General counsel have ESG jitters even as efforts increase

General counsel have ESG jitters even as efforts increase

Stanford, CA: Despite pressure to improve their companies’ commitment to environmental, social, and governance matters, general counsel are still wary of disclosure risks and CEO and employee-driven activism that could come with ESG, according to a new report.

Over three-quarters of the participants in the survey released Thursday by the Rock Center for Corporate Governance at Stanford University said that they faced pressure, especially from employees, to grow ESG efforts in the past three years.

ESG is a growing priority for corporations as shareholders and employees press them to become more active on issues like racial injustice and climate change. Corporate legal departments are increasingly tasked with guiding such efforts.

General counsel respondents said their companies are most frequently pressured to increase their financial commitments to the diversity, equity, and inclusion portion of ESG. They also face lesser but considerable pressures around their companies’ social impact, wages paid to lower-level employees, and environment and sustainability practices.

Despite the general trend toward ESG, stakeholder capitalism, and corporate activism, the report concluded that general counsel are wary of the uncertain long-term impact. This could lead to greater governance issues for companies looking to build sustainable businesses.

On the other hand, we are in the early days of the application of ESG principles, and how they are measured. Therefore, this will likely be a bump in the road on the way to building a sustainable planet.

Thomson Reuters now owns and operates the news website, which was launched in 2005. It has over 2,500 journalists and 600 photojournalists working out of approximately 200 offices worldwide. Reuter established his organization in London in 1851 after moving from Germany.

The CGRI is a nonprofit organization dedicated to promoting corporate governance as an academic and professional field of study and research. Recent themes addressed include executive compensation, board governance, CEO succession, ESG investing, and proxy voting. To bridge the gap between theory and practice, and to promote corporate governance as an unique area of study and research, the CGRI organizes a series of annual research conferences and other academic events, publishes a newsletter and website, and conducts an extensive program of scholarships and fellowships. The CGRI is a 501(c)(3) nonprofit organization supported by foundations, corporations, individual donors, and its membership. It has supported the study of corporate governance (non-corporate entities governance issues)  since 1981 with over $1.4 million in grants to date.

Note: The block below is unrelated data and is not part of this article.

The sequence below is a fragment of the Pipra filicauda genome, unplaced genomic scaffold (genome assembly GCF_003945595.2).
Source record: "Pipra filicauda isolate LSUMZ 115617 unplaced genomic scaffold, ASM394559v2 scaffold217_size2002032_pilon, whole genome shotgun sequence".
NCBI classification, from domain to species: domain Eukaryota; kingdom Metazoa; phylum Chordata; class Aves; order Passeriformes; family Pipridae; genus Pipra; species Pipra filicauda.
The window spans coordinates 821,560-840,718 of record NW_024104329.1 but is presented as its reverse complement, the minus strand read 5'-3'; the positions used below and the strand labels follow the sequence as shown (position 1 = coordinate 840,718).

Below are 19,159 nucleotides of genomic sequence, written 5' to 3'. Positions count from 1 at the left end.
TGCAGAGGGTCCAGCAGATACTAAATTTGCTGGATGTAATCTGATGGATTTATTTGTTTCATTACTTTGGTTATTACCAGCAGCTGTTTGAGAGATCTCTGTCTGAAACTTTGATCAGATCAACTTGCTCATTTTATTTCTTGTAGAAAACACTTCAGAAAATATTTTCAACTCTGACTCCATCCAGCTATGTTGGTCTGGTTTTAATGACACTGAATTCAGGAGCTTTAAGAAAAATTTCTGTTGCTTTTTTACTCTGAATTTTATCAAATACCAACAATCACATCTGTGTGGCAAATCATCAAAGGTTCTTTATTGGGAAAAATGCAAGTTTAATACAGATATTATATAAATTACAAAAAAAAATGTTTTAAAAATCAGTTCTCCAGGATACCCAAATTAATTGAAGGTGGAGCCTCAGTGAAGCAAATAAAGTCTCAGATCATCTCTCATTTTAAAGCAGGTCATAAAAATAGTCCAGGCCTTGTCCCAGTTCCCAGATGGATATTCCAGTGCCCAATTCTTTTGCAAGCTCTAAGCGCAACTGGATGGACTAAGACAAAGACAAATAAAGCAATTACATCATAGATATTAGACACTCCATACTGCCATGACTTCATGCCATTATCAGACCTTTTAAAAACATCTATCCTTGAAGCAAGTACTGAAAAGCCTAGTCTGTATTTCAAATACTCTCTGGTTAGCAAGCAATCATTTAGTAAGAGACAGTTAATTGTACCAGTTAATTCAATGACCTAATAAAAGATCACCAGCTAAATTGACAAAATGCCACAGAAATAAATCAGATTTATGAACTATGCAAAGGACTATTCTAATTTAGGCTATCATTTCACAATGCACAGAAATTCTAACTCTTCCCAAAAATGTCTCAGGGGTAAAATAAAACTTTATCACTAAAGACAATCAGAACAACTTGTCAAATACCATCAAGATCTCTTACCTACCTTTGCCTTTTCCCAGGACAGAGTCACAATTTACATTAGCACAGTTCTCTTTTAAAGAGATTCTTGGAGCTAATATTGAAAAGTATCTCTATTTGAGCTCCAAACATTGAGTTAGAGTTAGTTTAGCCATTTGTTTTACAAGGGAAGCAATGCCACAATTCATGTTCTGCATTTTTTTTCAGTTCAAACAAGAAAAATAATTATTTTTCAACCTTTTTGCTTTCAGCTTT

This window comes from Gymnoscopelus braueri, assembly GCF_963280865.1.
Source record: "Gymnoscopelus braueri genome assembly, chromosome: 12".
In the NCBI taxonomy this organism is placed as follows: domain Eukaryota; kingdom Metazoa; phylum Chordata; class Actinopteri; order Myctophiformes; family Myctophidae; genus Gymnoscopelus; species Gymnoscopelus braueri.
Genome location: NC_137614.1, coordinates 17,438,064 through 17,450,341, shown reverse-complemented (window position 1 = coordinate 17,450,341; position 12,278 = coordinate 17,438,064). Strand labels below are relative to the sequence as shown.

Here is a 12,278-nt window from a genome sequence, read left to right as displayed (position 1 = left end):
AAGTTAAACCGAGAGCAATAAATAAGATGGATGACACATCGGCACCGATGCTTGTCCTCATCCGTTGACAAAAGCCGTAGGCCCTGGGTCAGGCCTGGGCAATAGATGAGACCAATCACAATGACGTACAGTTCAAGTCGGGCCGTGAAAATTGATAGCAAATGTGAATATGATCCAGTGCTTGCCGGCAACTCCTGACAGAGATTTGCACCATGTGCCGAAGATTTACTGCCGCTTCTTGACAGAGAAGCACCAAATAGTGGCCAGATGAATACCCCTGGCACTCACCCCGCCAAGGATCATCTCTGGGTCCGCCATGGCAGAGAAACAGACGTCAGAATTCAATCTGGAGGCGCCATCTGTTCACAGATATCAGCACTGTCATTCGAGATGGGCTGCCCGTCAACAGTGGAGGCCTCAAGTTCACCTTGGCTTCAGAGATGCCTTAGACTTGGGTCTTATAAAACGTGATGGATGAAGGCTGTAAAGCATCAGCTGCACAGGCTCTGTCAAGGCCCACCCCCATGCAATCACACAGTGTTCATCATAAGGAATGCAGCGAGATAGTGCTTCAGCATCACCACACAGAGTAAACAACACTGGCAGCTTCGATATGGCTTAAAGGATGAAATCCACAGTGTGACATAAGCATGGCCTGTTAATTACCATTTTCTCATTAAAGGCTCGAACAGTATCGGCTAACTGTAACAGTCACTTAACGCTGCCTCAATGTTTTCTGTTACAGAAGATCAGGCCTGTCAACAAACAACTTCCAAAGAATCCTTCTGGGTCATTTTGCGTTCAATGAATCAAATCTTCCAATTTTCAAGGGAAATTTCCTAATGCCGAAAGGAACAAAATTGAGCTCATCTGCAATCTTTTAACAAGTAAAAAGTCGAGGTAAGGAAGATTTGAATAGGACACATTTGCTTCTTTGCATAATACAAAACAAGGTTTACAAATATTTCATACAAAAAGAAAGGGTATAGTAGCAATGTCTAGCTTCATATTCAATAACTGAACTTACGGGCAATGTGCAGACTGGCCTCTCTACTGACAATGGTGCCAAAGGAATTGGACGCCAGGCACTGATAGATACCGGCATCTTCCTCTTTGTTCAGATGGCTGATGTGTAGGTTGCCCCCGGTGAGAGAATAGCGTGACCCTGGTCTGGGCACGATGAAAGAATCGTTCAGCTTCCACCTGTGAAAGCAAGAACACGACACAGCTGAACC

The CGRI was founded with support from the John L. Weinberg Foundation and the late John J. McCloy Fund, both of New York City; it has since received significant financial support from several other foundations including The Starr Foundation and The Wallace Genetic Foundation.

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Children playing on a A beautiful ocean beach with a mound of washed up garbage in the foreground, Environmental impact.

ESG: The New Way of Doing Business in Stanford, CA

Business and organizational sustainability is a complex issue in Stanford, with many stakeholders and perspectives. It’s also an area where the stakes are high – if we don’t get it right, there will be dire consequences for our communities and the planet.

The good news is that more investors are taking notice of ESG issues when they invest inStanford companies and organizations. In fact, over the past decade institutional investors have been increasingly incorporating Environmental, Social and Governance factors into their investment decisions. And soon it will be impossible to win any RFP’s without it.

We want everyone (not just big institutions inStanford) to be able to incorporate ESG-related risk into their actions because Companies that don’t adapt to these changes will not survive. This change has many companies inStanford scrambling to figure out how they can stay competitive and be profitable while also contributing to a better future.

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